MADISON – The possible construction of 36 windmills standing almost 500 feet tall on hills in the town of Madison drew a standing room only audience to the Feb. 16 special meeting of the Madison Planning Board. The meeting was scheduled to be held in the town offices but the capacity crowd forced the board to move to the nearby fire hall for the session that last more than two hours.
If approved the 7,000 acre project, proposed by Rolling Upland Wind Farm, would be built south of Route 20, near the ones constructed in 2000 on Stone Road. These seven turbines were the first windmills constructed in the state. Construction would begin in 2015.
As the board was working through the paperwork to declare itself the lead agency for the project, the public was allowed to voice their opinions and concerns.
Leading the charge for the residents was attorney Jane Welsh who questioned why town residents were not given information on the proposed project before that time. She also listed numerous concerns that should be addressed and asked the board for better communication on the project.
In addition to questioning the maps of the project that had been submitted by the company for review and the description of the project location, Welsh requested consideration of an escrow fund to cover expenses for residents if they incur problems; said she would like wells in the area checked before, during and after construction; and would like any telecommunications issues, such as television, radio and cell receptions to be a handled by the company, and more. She also requested the board publish all information on the project, such as meetings or hearings announcements and updates, on the town’s website.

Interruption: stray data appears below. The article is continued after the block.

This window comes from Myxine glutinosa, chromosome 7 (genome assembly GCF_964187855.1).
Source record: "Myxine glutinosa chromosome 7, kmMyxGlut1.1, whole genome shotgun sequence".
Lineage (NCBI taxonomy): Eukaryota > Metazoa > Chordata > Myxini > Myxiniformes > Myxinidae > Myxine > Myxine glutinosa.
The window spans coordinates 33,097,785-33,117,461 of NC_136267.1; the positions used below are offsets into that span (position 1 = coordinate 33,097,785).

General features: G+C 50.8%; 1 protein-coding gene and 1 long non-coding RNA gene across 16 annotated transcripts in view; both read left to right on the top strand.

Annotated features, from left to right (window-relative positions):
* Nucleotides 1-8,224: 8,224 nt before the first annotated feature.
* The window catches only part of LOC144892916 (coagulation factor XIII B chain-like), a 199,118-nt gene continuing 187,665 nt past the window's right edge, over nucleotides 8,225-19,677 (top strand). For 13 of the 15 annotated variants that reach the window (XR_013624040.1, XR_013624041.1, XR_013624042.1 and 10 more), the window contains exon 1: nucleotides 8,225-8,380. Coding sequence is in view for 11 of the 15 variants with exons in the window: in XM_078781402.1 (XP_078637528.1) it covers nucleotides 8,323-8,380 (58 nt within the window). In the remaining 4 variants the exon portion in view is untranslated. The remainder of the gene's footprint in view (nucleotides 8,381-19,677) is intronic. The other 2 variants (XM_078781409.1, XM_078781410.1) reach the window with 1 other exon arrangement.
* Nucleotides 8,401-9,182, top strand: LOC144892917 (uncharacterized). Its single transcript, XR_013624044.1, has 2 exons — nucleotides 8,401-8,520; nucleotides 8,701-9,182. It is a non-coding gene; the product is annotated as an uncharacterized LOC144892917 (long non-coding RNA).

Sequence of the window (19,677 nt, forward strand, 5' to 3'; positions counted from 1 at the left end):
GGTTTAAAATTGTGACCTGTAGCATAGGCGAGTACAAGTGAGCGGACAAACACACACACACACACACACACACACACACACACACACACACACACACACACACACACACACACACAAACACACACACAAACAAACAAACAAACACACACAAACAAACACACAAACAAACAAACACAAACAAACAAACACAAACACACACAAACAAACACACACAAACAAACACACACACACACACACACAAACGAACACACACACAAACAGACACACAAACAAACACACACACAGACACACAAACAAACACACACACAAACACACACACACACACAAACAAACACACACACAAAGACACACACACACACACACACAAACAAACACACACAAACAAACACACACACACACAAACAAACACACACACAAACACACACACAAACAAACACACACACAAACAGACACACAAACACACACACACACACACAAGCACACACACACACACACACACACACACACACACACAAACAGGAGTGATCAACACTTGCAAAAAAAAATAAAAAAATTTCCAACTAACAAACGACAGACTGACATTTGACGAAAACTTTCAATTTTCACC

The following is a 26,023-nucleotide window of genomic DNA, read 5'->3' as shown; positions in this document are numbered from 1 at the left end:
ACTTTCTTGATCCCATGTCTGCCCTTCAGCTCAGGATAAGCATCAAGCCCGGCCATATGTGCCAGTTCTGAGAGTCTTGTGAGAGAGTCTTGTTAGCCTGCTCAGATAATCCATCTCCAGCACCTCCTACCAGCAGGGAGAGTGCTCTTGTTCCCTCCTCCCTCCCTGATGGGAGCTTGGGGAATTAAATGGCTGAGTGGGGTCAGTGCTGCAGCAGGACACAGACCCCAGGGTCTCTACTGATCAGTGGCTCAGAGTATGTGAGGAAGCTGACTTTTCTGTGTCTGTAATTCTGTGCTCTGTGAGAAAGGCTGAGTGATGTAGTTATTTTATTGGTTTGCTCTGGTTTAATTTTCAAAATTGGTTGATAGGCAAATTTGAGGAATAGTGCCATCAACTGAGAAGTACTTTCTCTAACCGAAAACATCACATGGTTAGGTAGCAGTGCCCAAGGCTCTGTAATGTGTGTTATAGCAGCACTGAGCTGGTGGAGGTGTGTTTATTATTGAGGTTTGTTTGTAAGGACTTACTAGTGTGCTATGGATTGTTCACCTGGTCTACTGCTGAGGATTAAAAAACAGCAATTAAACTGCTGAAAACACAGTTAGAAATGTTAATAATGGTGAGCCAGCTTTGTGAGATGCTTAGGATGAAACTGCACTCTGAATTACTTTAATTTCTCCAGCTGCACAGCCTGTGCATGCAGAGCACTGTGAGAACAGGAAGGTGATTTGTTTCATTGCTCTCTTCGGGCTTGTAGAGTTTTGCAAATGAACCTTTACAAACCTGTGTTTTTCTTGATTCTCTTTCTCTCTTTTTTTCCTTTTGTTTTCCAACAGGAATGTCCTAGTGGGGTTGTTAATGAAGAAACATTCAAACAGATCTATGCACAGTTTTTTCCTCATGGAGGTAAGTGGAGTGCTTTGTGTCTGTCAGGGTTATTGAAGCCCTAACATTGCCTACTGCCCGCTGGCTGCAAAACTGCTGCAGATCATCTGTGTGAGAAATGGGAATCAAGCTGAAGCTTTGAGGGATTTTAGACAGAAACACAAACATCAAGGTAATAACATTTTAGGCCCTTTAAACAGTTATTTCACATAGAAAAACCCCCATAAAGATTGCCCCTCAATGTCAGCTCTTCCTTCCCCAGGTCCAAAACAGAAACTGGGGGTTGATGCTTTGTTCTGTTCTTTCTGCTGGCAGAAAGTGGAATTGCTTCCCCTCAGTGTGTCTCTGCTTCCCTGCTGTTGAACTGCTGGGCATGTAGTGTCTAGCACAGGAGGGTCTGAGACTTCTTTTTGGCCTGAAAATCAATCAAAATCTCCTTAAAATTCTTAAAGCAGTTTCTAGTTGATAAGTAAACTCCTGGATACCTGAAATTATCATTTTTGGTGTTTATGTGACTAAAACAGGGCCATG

“I’m pleading with the planning board and the town board to do some things differently going forward,” she said.
After hearing and noting numerous opinions from the crowd the board unanimously declared itself the lead agency. They also declared that the project would cause a significant impact on the environment which directed the company, Horizon Wind Energy, part of Houston-based EDP Renewables North America, to complete a Detailed Environment Impact Statement (DEIS).
Officials said that public hearings will be held after the DEIS is complete and public information meetings would be held in late March or early April. Once all the information is finalized the planning board will make the decision whether or not to recommend the town board to issue a special use permit for the project.
“This is really the beginning of the project, not the end,” said Doug Ward, company attorney. “We are fully prepared to do the study and will get the information out to the public as early as possible.”
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